Acquire and install the device firmware:
$ wget 'https://git.kernel.org/cgit/linux/kernel/git/firmware/linux-firmware.git/plain/carl9170-1.fw' -O carl9170-1.fw $ su # mkdir /usr/local/lib/firmware # mv carl9170-1.fw /usr/local/lib/firmware
Connect the device to your system. The carl9170 kernel module is automatically loaded for supported devices. Configure your wireless interface as explained below. If you have any issues, see the driver’s homepage for troubleshooting.
1.4 Test installation
After loading your driver, run ip link to ensure a wireless interface (e.g. wlanX, ethX, athX) is created.
If no such interface is visible, modprobing it might work. To start your driver, use the rmmod and modprobe commands. If rmmod fails, continue with modprobe. See Kernel modules for more info.
Example: If your driver is called "driverXXX", you would run the following commands:
# rmmod driverXXX # modprobe driverXXX
Bring the interface up with ip link set <interface> up. For example, assuming the interface is wlan0:
# ip link set wlan0 up
If you get this error message: SIOCSIFFLAGS: No such file or directory, it most certainly means your wireless chipset requires a firmware to function, so please see h-node for a replacement wireless adapter.
2 Part II: Wireless management
Assuming that your drivers are installed and working properly, you will need to choose a method for managing your wireless connections. The following subsections will help you decide the best way to do just that.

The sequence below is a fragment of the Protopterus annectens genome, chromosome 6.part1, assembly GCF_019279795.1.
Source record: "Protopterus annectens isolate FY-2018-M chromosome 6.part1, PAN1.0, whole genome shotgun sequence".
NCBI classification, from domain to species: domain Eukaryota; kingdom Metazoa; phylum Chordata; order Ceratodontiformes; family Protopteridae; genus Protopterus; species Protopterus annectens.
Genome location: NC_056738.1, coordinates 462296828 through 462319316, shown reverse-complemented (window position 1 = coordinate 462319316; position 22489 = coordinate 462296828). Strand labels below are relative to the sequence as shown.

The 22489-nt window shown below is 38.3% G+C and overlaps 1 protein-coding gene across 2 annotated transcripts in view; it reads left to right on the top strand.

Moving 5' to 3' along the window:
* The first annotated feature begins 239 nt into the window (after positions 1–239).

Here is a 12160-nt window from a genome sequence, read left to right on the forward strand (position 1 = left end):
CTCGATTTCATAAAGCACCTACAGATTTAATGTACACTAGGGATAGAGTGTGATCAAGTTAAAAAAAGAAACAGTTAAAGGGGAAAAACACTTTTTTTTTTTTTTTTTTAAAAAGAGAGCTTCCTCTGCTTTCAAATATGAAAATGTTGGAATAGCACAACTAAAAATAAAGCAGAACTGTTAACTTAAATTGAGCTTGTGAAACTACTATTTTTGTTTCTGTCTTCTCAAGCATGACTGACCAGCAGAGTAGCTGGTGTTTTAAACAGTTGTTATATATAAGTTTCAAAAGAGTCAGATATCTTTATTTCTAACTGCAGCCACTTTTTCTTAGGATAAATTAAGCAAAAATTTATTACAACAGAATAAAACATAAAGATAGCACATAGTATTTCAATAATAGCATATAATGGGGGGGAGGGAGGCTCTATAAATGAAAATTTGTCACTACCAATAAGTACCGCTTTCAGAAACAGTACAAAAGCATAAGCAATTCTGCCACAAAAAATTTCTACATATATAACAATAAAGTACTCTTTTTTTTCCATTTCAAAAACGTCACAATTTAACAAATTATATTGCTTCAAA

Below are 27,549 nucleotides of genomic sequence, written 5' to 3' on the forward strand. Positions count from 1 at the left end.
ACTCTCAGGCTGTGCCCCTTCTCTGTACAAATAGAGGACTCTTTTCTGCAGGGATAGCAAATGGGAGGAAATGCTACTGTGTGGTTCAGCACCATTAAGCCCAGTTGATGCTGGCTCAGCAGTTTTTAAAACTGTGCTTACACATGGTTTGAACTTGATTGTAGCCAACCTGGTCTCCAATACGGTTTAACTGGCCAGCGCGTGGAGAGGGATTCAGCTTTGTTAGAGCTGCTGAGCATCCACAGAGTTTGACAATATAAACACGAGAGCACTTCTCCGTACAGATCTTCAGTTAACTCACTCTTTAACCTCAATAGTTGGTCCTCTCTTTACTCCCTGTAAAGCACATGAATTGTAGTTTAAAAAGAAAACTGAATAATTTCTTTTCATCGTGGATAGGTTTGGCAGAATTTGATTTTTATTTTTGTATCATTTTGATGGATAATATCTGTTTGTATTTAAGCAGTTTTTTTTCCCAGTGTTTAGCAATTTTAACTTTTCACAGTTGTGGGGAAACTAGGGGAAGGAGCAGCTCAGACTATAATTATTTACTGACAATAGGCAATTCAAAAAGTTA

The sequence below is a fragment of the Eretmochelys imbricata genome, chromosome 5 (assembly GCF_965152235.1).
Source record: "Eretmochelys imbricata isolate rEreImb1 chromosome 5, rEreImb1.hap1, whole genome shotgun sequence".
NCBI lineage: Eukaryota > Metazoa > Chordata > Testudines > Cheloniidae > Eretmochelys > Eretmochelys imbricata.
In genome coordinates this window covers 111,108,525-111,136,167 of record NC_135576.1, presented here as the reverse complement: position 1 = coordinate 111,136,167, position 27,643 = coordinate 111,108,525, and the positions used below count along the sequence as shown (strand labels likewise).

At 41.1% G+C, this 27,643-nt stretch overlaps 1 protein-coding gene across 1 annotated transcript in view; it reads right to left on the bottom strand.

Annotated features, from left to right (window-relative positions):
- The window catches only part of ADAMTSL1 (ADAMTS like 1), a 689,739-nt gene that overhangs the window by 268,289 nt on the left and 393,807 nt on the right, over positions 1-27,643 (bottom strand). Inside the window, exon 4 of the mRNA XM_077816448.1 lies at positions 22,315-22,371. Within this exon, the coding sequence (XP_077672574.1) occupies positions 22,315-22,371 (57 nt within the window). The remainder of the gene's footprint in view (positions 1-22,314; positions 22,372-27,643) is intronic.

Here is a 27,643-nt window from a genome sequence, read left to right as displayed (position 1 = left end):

Procedure and tools required will depend on several factors:
- The desired nature of configuration management; from a completely manual command line setup procedure repeated at each boot to a software-managed, automated solution
- The encryption type (or lack thereof) which protects the wireless network
- The need for network profiles, if the computer will frequently change networks (such as a laptop)
2.1 Management methods
This table shows the different methods that can be used to activate and manage a wireless network connection, depending on the encryption and management types, and the various tools that are required. Although there may be other possibilities, these are the most frequently used:
|Management||No encryption/WEP||WPA/WPA2 PSK|
|Manual, need to repeat at each computer reboot||iproute2 + iwconfig + dhcpcd/iproute2||iproute2 + iwconfig + wpa_supplicant + dhcpcd/iproute2|
|Automatically managed, with network profiles support||netcfg, wicd, NetworkManager, etc.|
More choice guide:
|-||Wicd||NetworkManager + network-manager-applet|
|auto connect at boot||yes||yes|
| auto connect if dropped
or changed location
|support 3G Modem||yes|
| GUI (proposes to manage and connect/disconnect
profiles from a systray icon.
Automatic wireless detection is also available)
|console tools||wicd-curses (part of wicd package)||nmcli|
Whatever your choice, you should try to connect using the manual method first. This will help you understand the different steps that are required and debug them in case a problem arose. Another tip: if possible (e.g. if you manage your Wi-Fi access point), try connecting with no encryption, to check everything works. Then try using encryption, either WEP (simpler to configure -- but crackable in a matter of seconds, so it is hardly more secure than an unencrypted connection), WPA, or WPA2.
When it comes to ease of use, NetworkManager (with GNOME's network-manager-applet) and wicd have good GUI's and can provide a list of available networks to connect, and they prompt for passwords, which is straightforward and highly recommended.